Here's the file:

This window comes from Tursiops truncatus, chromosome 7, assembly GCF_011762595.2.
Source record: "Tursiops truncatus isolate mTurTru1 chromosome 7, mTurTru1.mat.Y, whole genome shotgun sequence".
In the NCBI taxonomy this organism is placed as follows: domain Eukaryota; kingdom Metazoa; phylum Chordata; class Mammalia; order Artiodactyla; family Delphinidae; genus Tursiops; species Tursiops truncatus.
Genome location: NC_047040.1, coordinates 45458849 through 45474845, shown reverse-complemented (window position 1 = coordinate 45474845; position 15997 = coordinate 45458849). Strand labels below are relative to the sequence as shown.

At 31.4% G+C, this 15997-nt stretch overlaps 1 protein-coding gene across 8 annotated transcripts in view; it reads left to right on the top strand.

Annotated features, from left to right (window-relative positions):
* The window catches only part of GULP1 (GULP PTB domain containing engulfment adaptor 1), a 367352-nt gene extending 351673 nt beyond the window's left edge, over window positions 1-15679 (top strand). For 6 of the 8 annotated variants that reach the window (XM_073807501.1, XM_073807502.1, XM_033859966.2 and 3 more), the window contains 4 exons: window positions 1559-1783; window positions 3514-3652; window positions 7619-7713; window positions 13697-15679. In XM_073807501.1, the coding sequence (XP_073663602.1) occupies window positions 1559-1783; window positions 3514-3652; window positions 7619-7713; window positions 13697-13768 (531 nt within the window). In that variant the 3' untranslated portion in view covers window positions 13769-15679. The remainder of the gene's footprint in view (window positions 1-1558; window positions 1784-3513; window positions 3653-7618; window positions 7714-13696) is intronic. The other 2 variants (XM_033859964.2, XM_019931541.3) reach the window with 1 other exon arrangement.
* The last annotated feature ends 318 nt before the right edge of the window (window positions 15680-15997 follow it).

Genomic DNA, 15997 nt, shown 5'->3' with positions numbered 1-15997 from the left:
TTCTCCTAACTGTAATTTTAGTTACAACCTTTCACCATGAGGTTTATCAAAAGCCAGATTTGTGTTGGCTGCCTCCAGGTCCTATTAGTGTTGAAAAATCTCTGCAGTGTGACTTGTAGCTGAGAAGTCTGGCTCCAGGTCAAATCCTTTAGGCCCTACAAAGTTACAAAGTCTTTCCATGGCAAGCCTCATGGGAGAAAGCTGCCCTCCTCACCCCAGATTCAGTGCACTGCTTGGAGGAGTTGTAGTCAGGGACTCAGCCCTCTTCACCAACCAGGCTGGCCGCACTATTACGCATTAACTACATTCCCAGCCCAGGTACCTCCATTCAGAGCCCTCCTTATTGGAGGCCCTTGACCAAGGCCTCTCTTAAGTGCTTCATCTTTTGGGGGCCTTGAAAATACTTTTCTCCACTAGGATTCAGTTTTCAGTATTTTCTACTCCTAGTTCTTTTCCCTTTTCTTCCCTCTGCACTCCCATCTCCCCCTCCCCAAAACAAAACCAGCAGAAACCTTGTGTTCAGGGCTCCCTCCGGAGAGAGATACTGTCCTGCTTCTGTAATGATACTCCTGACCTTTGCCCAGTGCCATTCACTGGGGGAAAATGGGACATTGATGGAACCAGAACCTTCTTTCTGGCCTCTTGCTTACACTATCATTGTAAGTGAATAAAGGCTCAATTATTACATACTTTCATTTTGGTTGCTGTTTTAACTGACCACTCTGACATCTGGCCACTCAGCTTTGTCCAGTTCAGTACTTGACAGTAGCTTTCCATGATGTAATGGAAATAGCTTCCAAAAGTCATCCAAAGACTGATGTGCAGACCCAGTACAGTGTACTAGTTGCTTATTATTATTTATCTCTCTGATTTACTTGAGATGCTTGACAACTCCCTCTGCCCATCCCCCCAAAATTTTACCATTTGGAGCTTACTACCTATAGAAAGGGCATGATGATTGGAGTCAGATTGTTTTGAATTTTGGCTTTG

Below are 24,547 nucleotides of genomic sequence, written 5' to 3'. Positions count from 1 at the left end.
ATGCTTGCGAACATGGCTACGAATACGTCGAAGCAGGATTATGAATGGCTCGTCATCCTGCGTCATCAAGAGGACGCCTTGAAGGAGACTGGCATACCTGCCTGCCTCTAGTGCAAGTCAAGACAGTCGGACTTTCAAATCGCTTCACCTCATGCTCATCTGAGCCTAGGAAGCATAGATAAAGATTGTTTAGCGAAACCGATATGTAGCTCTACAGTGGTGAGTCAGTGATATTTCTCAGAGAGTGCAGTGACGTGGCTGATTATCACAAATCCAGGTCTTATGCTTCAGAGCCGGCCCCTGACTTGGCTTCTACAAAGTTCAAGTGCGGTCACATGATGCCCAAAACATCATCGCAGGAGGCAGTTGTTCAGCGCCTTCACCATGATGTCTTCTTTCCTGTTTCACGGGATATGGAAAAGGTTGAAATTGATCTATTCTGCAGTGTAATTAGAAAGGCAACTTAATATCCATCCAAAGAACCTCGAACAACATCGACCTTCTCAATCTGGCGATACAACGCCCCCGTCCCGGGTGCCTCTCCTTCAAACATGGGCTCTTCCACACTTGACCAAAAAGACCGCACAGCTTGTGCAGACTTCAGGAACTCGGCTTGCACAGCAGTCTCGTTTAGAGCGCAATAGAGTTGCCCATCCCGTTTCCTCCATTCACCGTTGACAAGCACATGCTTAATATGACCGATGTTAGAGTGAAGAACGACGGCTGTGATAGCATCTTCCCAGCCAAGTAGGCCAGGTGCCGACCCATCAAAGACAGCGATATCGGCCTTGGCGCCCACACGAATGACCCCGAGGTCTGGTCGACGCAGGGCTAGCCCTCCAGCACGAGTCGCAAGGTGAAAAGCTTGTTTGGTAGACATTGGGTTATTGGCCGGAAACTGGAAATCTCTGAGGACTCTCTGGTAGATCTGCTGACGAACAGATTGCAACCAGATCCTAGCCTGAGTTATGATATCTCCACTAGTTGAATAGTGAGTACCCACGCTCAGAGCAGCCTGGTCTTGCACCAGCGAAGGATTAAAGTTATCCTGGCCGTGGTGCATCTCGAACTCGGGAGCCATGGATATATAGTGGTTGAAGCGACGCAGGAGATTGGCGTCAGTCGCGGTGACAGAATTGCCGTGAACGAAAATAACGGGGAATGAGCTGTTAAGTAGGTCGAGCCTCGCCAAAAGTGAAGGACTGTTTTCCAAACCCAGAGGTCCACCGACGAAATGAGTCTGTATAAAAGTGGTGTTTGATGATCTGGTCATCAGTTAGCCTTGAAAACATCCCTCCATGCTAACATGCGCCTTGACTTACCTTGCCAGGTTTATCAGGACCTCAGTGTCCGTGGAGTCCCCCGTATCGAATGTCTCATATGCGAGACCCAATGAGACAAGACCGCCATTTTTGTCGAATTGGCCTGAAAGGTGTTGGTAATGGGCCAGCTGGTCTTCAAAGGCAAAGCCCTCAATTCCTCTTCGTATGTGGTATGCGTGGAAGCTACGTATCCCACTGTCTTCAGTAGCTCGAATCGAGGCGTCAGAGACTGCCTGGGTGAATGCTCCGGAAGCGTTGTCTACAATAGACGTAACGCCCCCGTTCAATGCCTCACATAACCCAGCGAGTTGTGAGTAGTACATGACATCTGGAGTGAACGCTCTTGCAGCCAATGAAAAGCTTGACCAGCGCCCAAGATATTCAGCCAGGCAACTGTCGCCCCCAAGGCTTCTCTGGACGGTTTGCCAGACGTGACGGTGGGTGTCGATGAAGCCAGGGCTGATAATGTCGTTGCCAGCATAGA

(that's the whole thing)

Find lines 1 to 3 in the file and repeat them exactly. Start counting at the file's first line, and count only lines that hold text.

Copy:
This window comes from Tursiops truncatus, chromosome 7, assembly GCF_011762595.2.
Source record: "Tursiops truncatus isolate mTurTru1 chromosome 7, mTurTru1.mat.Y, whole genome shotgun sequence".
In the NCBI taxonomy this organism is placed as follows: domain Eukaryota; kingdom Metazoa; phylum Chordata; class Mammalia; order Artiodactyla; family Delphinidae; genus Tursiops; species Tursiops truncatus.